A see-the-needle-moving 25% increase, in one year, to the highest level in history, is a sea change. It’s epochal.

To describe that increase, the paragraph head reads “Iowa alfalfa hay production up.” Vs. the correct, honest sentence, “Up by 25% to the highest level in history.”

Only a furious cloud of disinformation and spin such as this has kept most people’s eyes off the phenomenon, and I’m making it my business to publicize it more widely, here on this Obscure Internet Blogsite.

I figure that many people only need to be told something once, and that no one’s ever told them, previously.

So I’m telling them.

 

 

October 16, 2018 – Is Iowa’s corn yield average really a record?

USDA’s latest estimate says Iowa is harvesting a record statewide corn yield this fall.

USDA’s October Crop Production Report issued Oct. 11 brought some surprises on the estimated size of this fall’s corn and soybean harvests in Iowa. Many farmers are skeptical, as they believe the government’s numbers for estimated yield and crop size are too high, considering the wetter-than-normal weather and rain-delayed harvest across Iowa this fall.

“The October estimate for both corn and soybeans is based on crop conditions on or around Oct. 1,” says Greg Thessen, director of USDA’s National Ag Statistics Service office in Des Moines. “And we’ve had continued rain across much of the state since the beginning of October, keeping combines out of the fields for the most parts.”

(Implying it impacted the largest harvest in Iowa history, which it did not – ed)

He says it’s understandable why farmers may be skeptical of these latest official estimates. They will be updated with the November survey.

Iowa corn crop big again

Iowa corn production is now forecast at 2.60 billion bushels for 2018, close to the 2.61 billion bushels the state produced in 2017. Iowa’s record corn crop was produced in 2016, at just over 2.7 billion bushels.

Iowa is expected to average 204 bushels per acre this year based on the October estimate, down 2 bushels per acre from USDA’s Sept. 1 forecast, but up 2 bushels per acre from last year. If realized, this will be the highest statewide average yield on record for Iowa, 1 bushel per acre above the record set in 2016.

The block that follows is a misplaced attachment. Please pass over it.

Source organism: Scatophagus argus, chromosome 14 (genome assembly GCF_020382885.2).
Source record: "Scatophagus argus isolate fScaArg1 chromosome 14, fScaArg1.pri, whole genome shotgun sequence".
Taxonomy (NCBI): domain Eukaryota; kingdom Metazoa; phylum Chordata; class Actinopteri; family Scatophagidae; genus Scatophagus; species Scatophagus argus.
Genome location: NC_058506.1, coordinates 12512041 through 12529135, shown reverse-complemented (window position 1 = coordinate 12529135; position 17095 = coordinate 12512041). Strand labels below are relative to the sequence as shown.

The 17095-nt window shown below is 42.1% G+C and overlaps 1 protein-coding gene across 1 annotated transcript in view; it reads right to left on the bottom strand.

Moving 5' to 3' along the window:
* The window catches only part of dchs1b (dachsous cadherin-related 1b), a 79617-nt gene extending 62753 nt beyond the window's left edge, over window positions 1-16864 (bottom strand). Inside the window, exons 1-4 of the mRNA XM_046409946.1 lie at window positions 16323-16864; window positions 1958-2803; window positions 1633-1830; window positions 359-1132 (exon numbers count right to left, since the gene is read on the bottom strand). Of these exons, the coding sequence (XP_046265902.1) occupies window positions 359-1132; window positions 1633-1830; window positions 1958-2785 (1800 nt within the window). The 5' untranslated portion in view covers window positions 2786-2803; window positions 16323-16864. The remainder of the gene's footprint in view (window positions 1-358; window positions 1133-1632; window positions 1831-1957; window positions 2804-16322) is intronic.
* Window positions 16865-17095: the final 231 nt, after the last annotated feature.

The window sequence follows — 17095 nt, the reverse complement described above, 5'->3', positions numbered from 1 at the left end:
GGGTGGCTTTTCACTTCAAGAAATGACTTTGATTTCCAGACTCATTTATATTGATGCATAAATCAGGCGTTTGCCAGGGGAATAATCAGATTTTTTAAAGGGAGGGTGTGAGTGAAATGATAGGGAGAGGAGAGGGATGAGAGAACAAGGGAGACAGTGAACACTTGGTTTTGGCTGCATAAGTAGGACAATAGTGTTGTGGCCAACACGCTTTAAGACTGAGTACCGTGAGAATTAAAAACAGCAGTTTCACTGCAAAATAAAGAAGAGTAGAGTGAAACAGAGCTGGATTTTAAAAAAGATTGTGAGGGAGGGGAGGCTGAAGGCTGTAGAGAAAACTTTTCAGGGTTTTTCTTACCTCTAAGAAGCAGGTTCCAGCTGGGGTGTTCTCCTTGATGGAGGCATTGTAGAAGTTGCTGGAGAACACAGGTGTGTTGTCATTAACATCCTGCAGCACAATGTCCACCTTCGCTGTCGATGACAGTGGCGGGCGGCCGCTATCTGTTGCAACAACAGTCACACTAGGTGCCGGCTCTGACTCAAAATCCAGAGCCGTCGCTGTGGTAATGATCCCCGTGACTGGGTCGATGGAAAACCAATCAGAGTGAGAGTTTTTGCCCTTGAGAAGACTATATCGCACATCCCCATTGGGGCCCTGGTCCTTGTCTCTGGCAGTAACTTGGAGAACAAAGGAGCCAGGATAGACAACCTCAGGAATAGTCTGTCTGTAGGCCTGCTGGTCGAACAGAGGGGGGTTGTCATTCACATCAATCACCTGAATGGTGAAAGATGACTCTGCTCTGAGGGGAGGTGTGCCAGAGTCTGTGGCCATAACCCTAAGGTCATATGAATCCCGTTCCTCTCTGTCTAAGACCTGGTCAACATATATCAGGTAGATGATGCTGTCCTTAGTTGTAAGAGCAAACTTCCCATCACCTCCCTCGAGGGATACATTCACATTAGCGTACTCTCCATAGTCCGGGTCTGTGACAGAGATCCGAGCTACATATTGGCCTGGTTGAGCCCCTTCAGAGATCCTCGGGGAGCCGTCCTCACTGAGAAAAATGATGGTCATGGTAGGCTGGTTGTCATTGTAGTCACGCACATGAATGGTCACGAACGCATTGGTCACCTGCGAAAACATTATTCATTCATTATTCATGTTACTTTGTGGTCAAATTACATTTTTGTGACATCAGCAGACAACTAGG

(The positive change just happened, and is increasing in speed and magnitude, now. – ed)

Corn planted acreage is estimated at 13.2 million acres in 2018. An estimated 12.8 million of the acres planted will be harvested for grain.

Iowa soybeans forecast record-large

Soybean production is forecast by USDA at 606 million bushels for Iowa this fall. If realized, this will be the highest production on record with 39.8 million bushels more than the previous record of 567 million bushels set in 2017. The average yield for Iowa is forecast at 61 bushels per acre, up 1 bushel per acre from USDA’s September forecast, and 4 bushels per acre higher than the state average in 2017.

(Huge increase in yield, the great resurgence of the life force – ed)

If realized, this 61 bushels per acre will be the highest statewide yield average on record for Iowa, surpassing the 60 bushels per acre in 2016. Soybean planted acreage in Iowa in 2018 is estimated at 10 million acres with 9.94 million acres to be harvested.

Iowa alfalfa hay production up

Production of alfalfa and alfalfa mixtures for hay is forecast at 3.15 million tons for 2018, an increase of 25% from the previous year. Yield is expected to average 3.80 tons per acre, up 0.30 ton from last year. Production of other hay is forecast at 888,000 tons, up 7% from last year. Yield for other hay is expected to average 2.40 tons per acre, up 0.10 ton from last year.

“The forecasts in this report are based on Oct. 1 conditions and do not reflect weather effects since that time,” Thessen says. “The next USDA corn and soybean production forecasts, based on conditions as of Nov. 1, will be released on Nov. 8.”

USDA has an update in this October report. Following a thorough review of all data, the 2017 soybean yield and production have been revised for Iowa. The 2017 yield, at 57.0 bushels per acre, is up 0.5 bushels from the previous estimate. Production for 2017 has been revised to 567 million bushels, up 4.97 million bushels from the previous estimate. Updated 2017 district and county estimates will be available in February 2019.